How to safely drive when you take hay fever medicine

Advice for drivers with hay fever

For hay fever sufferers, the forecast for hot and sunny weather is a double-edged sword, because the pollen count is likely to be very high.

At best, hayfever is a summer irritant that sufferers could do without, but it can also mean the difference between staying indoors or going outside. For drivers, the issues extend to more than just sniffing and sneezing behind the wheel.

Which is why road safety and breakdown organisation GEM Motoring Assist is urging motorists who take hay fever remedies to check their medicines carefully before getting driving.

GEM road safety officer Neil Worth said: “Some medicines, including those used to treat hay fever, can have an effect on your ability to drive safely. They could make you tired, dizzy or groggy, and they can compromise your vision and reaction time.

“That’s why it’s so important to check with your GP or pharmacist, and to read any warnings contained on the labels of the medicines you plan to take.

“The same road traffic laws apply to therapeutic drugs as to illicit substances, so if your driving is impaired and you cause a collision, you risk prosecution and the loss of your licence.”

Advice for hay fever sufferers

Hay fever behind the wheel

GEM has issued a safety checklist for drivers who take hay fever medicine, and the advice can be summarised as follows:

  • Ask your doctor or pharmacist if a medicine could affect your ability to drive. Be particularly careful if you are using a medicine for the first time.
  • If you experience potentially dangerous side effects from a medicine, don’t drive. Organise a taxi or a lift from a friend if you need to travel.
  • If you find a particular medicine is making you sleepy, consider asking if there is a non-sedating alternative available.
  • It’s not just prescription medicines that can cause drowsiness and other potentially dangerous side-effects. So, check with your pharmacist if you plan to use an over-the-counter drug.
  • If you’re unsure about the warning given on the medicine you’re using, ask your doctor or pharmacist to explain any risks before you drive anywhere.

Last summer, a study by Confused.com found that 58 percent of drivers who suffer from hay fever said they had driven a car shortly after taking medication, even though many remedies can impair performance behind the wheel.

A worrying 10 percent said that had noticed adverse effects of taking prescription drugs.

It is illegal to drive if you’re unfit to do so because you’re on legal or illegal drugs, or you have certain levels of illegal drugs in your blood.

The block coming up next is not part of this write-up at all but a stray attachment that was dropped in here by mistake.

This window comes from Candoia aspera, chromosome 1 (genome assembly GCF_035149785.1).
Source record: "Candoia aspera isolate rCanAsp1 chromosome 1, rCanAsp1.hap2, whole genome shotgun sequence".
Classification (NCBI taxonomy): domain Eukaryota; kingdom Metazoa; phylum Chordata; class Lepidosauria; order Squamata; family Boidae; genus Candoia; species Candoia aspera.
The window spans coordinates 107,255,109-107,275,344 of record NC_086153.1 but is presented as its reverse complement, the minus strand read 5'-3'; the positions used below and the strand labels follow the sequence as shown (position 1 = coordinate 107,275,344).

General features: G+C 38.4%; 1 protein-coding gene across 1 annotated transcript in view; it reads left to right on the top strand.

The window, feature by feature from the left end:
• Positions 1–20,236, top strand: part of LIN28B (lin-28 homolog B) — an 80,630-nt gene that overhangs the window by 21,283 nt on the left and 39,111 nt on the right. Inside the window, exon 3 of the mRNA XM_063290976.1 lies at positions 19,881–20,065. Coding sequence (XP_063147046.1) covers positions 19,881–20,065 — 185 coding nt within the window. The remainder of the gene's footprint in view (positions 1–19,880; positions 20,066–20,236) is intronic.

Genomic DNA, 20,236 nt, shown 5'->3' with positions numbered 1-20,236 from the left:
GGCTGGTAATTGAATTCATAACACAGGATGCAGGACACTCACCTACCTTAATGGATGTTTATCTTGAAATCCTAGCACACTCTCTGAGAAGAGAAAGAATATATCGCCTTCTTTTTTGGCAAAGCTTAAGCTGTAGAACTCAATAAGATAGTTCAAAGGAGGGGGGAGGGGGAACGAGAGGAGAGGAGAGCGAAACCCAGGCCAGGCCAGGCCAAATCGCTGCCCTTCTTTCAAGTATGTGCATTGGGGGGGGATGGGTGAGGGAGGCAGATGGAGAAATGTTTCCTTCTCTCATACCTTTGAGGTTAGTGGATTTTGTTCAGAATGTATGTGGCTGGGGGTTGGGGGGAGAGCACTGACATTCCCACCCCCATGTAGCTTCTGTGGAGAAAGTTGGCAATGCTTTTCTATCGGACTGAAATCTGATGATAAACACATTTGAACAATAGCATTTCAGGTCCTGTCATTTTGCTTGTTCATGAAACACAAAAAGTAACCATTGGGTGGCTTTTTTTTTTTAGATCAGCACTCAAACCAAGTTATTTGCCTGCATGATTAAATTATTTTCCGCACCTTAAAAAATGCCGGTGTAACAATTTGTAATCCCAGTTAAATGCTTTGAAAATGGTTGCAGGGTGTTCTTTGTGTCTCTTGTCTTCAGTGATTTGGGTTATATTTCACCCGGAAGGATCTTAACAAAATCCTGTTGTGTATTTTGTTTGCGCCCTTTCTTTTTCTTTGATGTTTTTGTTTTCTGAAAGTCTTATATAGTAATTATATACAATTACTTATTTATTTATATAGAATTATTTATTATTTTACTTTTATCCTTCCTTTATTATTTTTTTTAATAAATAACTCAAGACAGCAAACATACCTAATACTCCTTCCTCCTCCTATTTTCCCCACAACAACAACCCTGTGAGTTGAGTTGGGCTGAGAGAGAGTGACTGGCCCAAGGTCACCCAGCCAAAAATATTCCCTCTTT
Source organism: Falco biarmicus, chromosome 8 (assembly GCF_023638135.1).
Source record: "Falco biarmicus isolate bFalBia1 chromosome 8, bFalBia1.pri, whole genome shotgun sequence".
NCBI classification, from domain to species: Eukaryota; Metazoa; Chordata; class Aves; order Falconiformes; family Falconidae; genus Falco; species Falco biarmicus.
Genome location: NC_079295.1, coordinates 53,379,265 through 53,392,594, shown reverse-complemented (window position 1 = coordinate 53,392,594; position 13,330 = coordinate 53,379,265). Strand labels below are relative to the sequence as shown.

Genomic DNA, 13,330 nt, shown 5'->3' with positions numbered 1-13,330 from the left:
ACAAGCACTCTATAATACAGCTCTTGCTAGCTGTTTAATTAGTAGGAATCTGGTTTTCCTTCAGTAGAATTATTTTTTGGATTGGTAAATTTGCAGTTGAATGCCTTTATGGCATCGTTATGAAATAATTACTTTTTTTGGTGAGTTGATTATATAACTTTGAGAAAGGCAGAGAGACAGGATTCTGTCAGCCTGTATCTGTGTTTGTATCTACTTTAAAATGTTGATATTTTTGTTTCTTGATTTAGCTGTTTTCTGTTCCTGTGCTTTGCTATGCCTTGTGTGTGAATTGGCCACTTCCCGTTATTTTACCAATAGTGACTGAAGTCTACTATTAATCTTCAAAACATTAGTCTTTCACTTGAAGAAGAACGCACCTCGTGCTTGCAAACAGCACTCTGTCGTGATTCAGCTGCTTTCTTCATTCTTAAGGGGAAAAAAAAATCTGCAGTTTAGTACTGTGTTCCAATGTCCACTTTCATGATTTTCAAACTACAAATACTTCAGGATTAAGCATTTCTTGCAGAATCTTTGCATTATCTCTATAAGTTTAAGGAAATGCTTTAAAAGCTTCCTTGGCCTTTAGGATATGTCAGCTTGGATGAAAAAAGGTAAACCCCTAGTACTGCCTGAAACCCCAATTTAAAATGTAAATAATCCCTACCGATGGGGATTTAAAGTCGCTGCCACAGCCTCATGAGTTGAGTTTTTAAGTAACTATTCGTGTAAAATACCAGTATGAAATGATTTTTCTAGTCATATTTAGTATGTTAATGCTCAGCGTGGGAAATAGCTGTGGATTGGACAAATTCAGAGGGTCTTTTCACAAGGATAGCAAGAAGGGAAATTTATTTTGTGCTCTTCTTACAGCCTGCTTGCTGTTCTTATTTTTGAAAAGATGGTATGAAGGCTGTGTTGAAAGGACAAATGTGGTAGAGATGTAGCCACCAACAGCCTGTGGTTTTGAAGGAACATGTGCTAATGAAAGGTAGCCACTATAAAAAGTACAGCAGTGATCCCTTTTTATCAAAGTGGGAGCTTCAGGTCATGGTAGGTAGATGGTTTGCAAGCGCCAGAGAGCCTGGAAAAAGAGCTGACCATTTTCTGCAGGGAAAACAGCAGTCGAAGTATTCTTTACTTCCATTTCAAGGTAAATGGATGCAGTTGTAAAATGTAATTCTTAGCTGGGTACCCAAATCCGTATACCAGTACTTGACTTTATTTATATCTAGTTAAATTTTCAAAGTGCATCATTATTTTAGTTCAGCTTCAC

Over-the-counter medication is covered by the same drug-driving laws as illegal substances such as cocaine and cannabis, so drivers are advised to consult the government website for a list of prescription medicines affected by the legislation.

‘Check the medication thoroughly’

Pollen season ahead for drivers

Richard Gladman, head of driving and riding standards at IAM RoadSmart, warned: “If you are stopped by the police after taking a hay fever remedy and driving whilst impaired you could find yourself falling foul of drug driving regulations.

“Be sure to check the medication thoroughly and see if it is suitable. But most importantly, concentrate on your route to recovery so you can get back onto the road sooner rather than later.”

IAM RoadSmart has the following advice for hay fever sufferers:

  • Ensure your car is clean and dust free and that you operate the air conditioning or ventilation to your advantage. lt’s important that you change your pollen filter regularly.
  • For anyone who hasn’t been diagnosed with hay fever and is feeling under the weather, avoid driving and arrange to see your GP.
  • While over-the-counter medicines will help with a runny nose and sneezing symptoms, they can also blur vision and make you feel drowsy – ask your GP for the best course of action.
  • Your GP may advise you to take anti-histamines, but make sure you take the non-drowsy ones. If you’re unsure, read the leaflet or speak to your pharmacy.
  • If you need to get somewhere but don’t feel well enough to drive, ask somebody else. Whatever you do, don’t take yourself: you may just end up sneezing and travelling up to 50ft with your eyes closed and losing control of your vehicle.

If in doubt, talk to your pharmacist and always read the label.